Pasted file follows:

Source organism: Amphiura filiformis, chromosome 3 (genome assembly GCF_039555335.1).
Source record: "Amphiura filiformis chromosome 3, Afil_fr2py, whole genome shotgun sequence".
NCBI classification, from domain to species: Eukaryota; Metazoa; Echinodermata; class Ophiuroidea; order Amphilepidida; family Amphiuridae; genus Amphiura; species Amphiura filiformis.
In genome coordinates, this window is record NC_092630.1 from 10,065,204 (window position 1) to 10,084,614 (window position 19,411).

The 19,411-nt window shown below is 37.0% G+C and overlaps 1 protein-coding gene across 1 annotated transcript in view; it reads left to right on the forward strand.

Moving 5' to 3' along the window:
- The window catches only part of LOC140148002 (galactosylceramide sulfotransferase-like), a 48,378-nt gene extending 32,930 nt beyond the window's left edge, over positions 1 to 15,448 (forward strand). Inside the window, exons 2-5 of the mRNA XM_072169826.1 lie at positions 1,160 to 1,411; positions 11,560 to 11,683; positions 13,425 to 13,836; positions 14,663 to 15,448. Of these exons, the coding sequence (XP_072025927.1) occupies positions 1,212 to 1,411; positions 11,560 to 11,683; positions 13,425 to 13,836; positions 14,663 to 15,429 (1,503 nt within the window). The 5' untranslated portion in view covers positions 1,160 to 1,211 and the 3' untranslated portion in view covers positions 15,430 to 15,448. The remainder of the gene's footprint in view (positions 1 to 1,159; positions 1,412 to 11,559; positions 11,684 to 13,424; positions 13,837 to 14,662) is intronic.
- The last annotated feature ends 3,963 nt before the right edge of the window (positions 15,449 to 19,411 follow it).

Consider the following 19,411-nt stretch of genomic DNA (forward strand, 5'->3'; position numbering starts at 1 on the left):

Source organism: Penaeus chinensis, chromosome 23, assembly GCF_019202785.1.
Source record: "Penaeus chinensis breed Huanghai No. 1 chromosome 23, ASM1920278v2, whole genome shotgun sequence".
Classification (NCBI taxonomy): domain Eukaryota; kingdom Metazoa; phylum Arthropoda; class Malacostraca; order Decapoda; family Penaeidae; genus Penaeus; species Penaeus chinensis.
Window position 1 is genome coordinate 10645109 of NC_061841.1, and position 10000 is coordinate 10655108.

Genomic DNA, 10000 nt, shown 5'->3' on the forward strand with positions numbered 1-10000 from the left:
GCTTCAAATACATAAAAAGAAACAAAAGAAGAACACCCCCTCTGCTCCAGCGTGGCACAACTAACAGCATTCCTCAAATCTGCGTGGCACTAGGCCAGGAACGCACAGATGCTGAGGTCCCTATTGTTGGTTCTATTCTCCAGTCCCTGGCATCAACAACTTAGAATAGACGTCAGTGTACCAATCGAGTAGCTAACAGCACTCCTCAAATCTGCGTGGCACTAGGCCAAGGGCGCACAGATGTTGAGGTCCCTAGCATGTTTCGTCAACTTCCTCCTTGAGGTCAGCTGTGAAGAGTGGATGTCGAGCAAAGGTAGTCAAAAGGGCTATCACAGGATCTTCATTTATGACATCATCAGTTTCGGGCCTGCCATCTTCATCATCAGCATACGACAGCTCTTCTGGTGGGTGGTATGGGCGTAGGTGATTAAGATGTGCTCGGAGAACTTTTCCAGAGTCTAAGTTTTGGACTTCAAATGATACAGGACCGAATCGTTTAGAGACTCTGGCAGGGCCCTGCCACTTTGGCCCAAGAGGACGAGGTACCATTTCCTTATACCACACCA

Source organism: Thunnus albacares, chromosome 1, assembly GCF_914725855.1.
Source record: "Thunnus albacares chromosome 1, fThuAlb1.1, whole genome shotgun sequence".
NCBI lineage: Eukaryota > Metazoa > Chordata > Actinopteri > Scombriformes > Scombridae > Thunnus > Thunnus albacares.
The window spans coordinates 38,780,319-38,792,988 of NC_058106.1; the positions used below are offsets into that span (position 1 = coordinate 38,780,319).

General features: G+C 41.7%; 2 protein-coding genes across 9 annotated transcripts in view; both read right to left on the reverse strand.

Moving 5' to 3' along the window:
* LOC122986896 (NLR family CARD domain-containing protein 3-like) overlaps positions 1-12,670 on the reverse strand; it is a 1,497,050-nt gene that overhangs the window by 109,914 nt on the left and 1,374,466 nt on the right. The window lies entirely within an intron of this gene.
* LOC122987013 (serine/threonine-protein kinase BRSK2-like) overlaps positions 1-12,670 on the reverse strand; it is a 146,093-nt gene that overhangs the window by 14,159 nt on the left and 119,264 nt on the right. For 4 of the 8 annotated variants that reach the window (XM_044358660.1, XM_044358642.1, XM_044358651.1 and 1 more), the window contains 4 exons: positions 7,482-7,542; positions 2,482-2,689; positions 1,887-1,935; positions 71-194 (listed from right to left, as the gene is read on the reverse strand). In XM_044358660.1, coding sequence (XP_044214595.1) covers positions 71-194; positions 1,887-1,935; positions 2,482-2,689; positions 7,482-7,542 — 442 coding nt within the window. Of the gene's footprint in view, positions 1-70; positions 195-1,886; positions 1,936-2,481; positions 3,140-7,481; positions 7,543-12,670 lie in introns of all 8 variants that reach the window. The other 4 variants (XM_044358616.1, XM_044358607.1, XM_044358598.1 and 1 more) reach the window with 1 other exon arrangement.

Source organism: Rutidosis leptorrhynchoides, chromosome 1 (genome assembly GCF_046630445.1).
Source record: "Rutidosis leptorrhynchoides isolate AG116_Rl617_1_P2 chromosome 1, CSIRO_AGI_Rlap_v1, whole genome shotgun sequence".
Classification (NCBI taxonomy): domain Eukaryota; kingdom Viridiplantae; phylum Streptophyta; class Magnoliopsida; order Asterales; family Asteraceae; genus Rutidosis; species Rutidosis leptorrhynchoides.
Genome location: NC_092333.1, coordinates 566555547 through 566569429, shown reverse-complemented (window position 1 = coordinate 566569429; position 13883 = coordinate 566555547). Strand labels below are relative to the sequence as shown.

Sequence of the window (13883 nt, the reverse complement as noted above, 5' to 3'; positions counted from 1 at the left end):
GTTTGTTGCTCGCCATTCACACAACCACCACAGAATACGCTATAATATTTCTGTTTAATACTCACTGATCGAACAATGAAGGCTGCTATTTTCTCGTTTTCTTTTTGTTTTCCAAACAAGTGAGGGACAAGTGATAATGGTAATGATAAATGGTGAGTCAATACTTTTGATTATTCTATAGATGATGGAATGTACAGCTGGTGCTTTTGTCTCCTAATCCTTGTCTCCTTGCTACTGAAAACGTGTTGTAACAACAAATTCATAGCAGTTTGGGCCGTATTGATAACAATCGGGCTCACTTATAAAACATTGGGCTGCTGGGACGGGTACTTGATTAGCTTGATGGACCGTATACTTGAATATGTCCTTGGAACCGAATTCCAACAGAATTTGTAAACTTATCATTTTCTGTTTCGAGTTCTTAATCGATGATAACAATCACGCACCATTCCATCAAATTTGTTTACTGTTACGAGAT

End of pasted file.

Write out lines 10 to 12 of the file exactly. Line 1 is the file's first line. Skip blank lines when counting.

Source organism: Penaeus chinensis, chromosome 23, assembly GCF_019202785.1.
Source record: "Penaeus chinensis breed Huanghai No. 1 chromosome 23, ASM1920278v2, whole genome shotgun sequence".
Classification (NCBI taxonomy): domain Eukaryota; kingdom Metazoa; phylum Arthropoda; class Malacostraca; order Decapoda; family Penaeidae; genus Penaeus; species Penaeus chinensis.